is the Medical Outreach Director at the Human Development Institute of University of Kentucky.
What motivated you to become such an active advocate for individuals with developmental disabilities?
When my son was born with Down syndrome 21 years ago, I received thoughtful and comprehensive support immediately, which helped me access service and supports. When I learned that other parents were having more difficult diagnosis experiences, I was motivated to help them receive the same level of support and information that empowered us. I want to help make sure no one feels alone on that journey. I also want to help ensure that families receive accurate, up-to-date and balanced information about genetic conditions because outcomes truly have changed dramatically for people with disabilities over the past 50 years.
As you know, 31 years ago the Americans with Disabilities Act (ADA) became law. What has the ADA meant for you, your family and others with disabilities? How has it helped? What additional work could be done to improve its impact?
It’s still mindboggling to me that people with disabilities did not have civil rights legislation until 1990. On an individual level, the ADA has specifically enabled my son to get access to employment supports and to use accessible features on his phone, which allow him to communicate with friends. However, I think the greatest achievement of the ADA is the recognition that people with disabilities belong to a historically marginalized population and deserve to be included in their communities like anyone else. Even though people have the legal standing to assert their rights, I believe that we now need cultural competency training about disabilities disseminated among the broader population to convey why inclusion is important.
You have collaborated with many health professionals, including genetic counselors, to improve parents’ experiences receiving a prenatal or postnatal diagnosis of a genetic condition. What are some of the lessons you have learned from these collaborations?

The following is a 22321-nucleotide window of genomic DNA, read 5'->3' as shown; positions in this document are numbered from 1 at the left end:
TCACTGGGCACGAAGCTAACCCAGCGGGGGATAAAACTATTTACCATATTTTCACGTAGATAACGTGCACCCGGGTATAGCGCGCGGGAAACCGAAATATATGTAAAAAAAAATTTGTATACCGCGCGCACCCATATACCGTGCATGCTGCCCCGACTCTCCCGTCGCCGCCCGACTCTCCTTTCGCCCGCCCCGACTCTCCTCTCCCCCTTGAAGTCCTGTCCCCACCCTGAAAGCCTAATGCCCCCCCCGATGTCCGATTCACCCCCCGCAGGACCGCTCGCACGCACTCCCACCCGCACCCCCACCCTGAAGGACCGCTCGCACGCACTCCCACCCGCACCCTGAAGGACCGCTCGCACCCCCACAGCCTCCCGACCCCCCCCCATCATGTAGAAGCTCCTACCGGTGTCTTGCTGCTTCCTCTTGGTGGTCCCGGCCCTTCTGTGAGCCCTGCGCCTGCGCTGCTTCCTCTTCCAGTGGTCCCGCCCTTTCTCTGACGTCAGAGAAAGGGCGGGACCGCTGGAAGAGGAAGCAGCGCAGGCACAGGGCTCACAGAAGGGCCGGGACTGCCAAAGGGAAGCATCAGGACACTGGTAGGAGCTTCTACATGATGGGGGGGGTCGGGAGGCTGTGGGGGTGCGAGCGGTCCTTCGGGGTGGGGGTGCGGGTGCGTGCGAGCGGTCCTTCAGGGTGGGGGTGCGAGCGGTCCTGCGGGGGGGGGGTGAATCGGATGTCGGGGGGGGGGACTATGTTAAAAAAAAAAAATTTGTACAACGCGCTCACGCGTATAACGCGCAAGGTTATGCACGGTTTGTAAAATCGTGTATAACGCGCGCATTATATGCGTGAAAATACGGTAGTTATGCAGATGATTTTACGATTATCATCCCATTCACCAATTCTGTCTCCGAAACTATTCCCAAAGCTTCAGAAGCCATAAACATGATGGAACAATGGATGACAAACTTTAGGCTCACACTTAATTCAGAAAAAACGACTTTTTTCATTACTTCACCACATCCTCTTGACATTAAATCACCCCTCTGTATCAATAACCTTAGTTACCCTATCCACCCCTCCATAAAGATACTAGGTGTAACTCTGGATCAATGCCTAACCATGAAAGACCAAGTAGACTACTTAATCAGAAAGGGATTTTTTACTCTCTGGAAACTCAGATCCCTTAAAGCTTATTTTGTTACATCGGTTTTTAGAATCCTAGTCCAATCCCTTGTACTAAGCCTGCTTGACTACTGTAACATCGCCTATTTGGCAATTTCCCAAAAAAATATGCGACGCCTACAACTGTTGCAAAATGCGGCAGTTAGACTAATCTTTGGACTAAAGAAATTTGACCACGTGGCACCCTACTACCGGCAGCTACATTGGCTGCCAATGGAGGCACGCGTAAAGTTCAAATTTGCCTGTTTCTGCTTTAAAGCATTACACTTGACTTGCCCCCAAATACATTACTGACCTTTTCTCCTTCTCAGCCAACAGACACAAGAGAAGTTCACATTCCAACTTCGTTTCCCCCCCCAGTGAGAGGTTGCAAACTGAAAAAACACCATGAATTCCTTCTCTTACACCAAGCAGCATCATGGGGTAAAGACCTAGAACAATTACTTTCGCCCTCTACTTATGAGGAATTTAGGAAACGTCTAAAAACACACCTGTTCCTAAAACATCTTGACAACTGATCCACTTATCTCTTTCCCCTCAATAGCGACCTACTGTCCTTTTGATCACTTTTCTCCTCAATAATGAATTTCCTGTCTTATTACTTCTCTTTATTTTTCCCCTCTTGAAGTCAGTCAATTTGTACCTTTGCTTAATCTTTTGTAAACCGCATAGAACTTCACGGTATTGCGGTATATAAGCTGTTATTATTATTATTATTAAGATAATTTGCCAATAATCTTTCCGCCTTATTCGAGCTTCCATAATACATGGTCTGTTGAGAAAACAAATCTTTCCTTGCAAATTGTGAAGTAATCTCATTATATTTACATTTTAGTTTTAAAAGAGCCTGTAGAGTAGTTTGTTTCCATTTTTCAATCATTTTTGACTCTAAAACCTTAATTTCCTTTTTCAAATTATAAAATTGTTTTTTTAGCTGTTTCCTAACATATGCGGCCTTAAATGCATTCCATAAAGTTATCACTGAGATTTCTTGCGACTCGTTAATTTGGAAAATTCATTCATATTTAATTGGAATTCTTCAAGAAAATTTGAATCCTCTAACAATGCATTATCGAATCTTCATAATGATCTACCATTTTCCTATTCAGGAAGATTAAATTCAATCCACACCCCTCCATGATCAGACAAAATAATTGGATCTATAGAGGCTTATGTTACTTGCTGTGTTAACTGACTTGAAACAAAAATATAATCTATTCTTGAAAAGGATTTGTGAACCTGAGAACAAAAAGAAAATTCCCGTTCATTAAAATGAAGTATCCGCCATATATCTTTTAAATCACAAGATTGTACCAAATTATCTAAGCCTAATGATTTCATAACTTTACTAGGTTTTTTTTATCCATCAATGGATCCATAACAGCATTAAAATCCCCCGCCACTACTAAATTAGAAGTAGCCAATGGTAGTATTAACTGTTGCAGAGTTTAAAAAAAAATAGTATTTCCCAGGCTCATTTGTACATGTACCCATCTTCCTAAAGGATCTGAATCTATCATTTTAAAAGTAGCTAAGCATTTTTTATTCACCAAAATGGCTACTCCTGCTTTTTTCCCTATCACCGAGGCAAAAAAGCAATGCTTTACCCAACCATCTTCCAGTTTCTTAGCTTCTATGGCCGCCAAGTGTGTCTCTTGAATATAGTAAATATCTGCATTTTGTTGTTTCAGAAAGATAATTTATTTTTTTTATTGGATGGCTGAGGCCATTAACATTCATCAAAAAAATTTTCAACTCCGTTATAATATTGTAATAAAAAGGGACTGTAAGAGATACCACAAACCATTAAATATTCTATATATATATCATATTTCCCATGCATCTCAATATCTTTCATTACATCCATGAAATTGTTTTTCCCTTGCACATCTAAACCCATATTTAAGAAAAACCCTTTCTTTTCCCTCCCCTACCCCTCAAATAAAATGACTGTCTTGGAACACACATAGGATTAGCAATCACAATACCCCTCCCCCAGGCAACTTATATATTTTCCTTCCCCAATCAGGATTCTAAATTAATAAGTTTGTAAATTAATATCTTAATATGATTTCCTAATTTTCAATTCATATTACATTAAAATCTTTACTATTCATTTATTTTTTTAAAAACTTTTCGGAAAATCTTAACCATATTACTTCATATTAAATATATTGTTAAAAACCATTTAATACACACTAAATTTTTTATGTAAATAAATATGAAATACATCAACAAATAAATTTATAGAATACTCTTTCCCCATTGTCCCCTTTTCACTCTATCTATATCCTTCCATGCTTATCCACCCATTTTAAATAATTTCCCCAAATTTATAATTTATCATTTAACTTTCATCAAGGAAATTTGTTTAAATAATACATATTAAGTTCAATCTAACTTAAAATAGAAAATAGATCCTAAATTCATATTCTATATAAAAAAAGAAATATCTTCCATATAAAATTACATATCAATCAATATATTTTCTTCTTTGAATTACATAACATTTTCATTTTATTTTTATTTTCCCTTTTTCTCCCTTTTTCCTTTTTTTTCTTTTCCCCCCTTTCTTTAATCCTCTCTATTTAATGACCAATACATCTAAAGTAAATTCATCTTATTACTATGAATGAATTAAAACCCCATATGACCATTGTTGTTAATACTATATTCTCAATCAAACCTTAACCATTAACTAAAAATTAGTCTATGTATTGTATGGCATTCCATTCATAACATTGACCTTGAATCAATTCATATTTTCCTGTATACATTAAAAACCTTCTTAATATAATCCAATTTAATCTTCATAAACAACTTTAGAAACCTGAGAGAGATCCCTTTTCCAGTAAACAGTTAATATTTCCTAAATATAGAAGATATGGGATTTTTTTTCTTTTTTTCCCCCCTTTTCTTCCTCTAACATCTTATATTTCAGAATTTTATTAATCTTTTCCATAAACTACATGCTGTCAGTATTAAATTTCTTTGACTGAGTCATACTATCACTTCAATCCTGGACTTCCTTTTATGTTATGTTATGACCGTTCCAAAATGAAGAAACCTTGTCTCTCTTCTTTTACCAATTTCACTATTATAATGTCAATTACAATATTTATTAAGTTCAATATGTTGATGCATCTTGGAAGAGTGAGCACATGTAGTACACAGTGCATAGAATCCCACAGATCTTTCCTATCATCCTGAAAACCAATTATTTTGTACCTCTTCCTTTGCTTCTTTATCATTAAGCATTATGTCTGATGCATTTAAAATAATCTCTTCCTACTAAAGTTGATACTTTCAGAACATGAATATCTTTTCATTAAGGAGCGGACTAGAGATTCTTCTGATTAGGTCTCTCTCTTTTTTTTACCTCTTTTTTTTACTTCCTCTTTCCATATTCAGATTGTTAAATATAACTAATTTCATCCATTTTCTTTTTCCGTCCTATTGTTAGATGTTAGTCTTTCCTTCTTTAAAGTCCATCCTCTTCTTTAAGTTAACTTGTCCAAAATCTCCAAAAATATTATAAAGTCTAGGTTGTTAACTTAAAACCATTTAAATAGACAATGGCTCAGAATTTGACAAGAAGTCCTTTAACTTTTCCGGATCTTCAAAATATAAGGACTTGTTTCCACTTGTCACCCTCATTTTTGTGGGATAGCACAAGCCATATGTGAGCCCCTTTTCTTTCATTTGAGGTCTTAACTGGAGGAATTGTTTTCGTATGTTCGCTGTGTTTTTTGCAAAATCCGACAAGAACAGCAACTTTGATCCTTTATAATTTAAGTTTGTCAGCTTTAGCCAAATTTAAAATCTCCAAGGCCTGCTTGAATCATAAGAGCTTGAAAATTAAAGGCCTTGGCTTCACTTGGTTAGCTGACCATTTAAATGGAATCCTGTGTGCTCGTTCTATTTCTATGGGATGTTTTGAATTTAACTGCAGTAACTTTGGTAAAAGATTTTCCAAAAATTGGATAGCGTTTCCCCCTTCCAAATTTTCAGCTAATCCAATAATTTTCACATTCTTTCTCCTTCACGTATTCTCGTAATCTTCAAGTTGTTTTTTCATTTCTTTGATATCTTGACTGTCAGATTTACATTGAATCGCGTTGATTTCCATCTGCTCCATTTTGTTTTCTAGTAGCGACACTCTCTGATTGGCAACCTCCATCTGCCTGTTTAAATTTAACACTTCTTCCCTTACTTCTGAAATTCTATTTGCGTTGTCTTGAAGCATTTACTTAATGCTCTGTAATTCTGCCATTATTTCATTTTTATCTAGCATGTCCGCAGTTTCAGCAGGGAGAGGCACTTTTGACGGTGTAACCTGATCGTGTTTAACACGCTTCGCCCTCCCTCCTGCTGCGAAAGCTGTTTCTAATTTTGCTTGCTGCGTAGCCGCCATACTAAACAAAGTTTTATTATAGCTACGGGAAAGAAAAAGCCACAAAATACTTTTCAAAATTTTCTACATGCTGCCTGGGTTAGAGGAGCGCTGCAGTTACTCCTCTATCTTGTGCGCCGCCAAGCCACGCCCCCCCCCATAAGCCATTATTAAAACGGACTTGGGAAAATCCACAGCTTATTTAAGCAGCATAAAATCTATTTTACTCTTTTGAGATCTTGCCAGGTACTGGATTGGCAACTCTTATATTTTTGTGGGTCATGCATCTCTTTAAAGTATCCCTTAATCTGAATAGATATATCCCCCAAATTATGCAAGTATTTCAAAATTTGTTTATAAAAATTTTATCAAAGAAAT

I’ve always believed that medical professionals want to help parents have the best possible diagnosis experience, and genetic counselors are some of the most thoughtful, sensitive professionals in the field. However, sometimes professionals need training and resources to know how to discuss disabilities, particularly in a society where many people have unconscious bias about disabilities. I’ve found that the very best medical professionals I’ve worked with—and who have become some of my dearest friends as we’ve published, presented, and collaborated together on training and projects—take the time to genuinely listen and immerse themselves in the communities they serve and are collaborative. When working together, you have to come from a place of mutual respect and consideration and unify around the goal of serving patients and communities.
What can genetic counselors and other health professionals do better to support families?
When receiving a diagnosis, families do want to understand the medical issues associated with conditions and treatment options, but they also want to know what life is like and where to turn for support. Families want to know the medical issues and life outcome information and available supports, services and advocacy organizations. For many families, the moment of diagnosis can be traumatic—not because of the diagnosis itself but because they feel isolated and uninformed or receive the news with an overly negative bias. The best way to prevent that is to discuss the diagnosis neutrally, without presuming a disability diagnosis is bad news, and sharing accurate, balanced and up-to-date resources right away.
ABGC Spotlight is a monthly series that features Diplomates, health care professionals
and students sharing their unique experiences with genetic counseling.